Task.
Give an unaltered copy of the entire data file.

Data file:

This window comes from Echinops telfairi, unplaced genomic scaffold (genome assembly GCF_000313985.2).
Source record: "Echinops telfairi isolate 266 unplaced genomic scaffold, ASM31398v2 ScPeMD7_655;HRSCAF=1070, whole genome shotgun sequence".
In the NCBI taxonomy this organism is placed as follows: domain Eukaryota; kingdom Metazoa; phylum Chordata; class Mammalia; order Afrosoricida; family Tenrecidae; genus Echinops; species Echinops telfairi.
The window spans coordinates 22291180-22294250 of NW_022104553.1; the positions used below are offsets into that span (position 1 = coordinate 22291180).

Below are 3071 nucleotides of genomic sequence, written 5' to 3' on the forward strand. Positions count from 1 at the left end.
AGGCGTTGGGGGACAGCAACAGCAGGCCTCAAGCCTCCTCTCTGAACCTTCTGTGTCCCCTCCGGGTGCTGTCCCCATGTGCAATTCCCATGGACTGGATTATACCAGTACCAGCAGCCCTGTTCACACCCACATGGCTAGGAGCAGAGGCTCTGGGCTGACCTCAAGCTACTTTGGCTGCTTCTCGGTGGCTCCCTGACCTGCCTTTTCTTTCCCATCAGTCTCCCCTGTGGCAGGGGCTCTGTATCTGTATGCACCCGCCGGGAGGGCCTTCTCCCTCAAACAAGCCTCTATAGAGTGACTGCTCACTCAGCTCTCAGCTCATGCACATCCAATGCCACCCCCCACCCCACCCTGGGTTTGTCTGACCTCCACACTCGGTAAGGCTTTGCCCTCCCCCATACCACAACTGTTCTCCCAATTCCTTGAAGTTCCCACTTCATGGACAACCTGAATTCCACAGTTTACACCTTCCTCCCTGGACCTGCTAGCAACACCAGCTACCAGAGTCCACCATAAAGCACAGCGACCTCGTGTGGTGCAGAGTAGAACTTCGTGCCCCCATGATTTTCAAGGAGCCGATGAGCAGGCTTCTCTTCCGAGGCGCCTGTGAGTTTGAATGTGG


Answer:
This window comes from Echinops telfairi, unplaced genomic scaffold (genome assembly GCF_000313985.2).
Source record: "Echinops telfairi isolate 266 unplaced genomic scaffold, ASM31398v2 ScPeMD7_655;HRSCAF=1070, whole genome shotgun sequence".
In the NCBI taxonomy this organism is placed as follows: domain Eukaryota; kingdom Metazoa; phylum Chordata; class Mammalia; order Afrosoricida; family Tenrecidae; genus Echinops; species Echinops telfairi.
The window spans coordinates 22291180-22294250 of NW_022104553.1; the positions used below are offsets into that span (position 1 = coordinate 22291180).

Below are 3071 nucleotides of genomic sequence, written 5' to 3' on the forward strand. Positions count from 1 at the left end.
AGGCGTTGGGGGACAGCAACAGCAGGCCTCAAGCCTCCTCTCTGAACCTTCTGTGTCCCCTCCGGGTGCTGTCCCCATGTGCAATTCCCATGGACTGGATTATACCAGTACCAGCAGCCCTGTTCACACCCACATGGCTAGGAGCAGAGGCTCTGGGCTGACCTCAAGCTACTTTGGCTGCTTCTCGGTGGCTCCCTGACCTGCCTTTTCTTTCCCATCAGTCTCCCCTGTGGCAGGGGCTCTGTATCTGTATGCACCCGCCGGGAGGGCCTTCTCCCTCAAACAAGCCTCTATAGAGTGACTGCTCACTCAGCTCTCAGCTCATGCACATCCAATGCCACCCCCCACCCCACCCTGGGTTTGTCTGACCTCCACACTCGGTAAGGCTTTGCCCTCCCCCATACCACAACTGTTCTCCCAATTCCTTGAAGTTCCCACTTCATGGACAACCTGAATTCCACAGTTTACACCTTCCTCCCTGGACCTGCTAGCAACACCAGCTACCAGAGTCCACCATAAAGCACAGCGACCTCGTGTGGTGCAGAGTAGAACTTCGTGCCCCCATGATTTTCAAGGAGCCGATGAGCAGGCTTCTCTTCCGAGGCGCCTGTGAGTTTGAATGTGG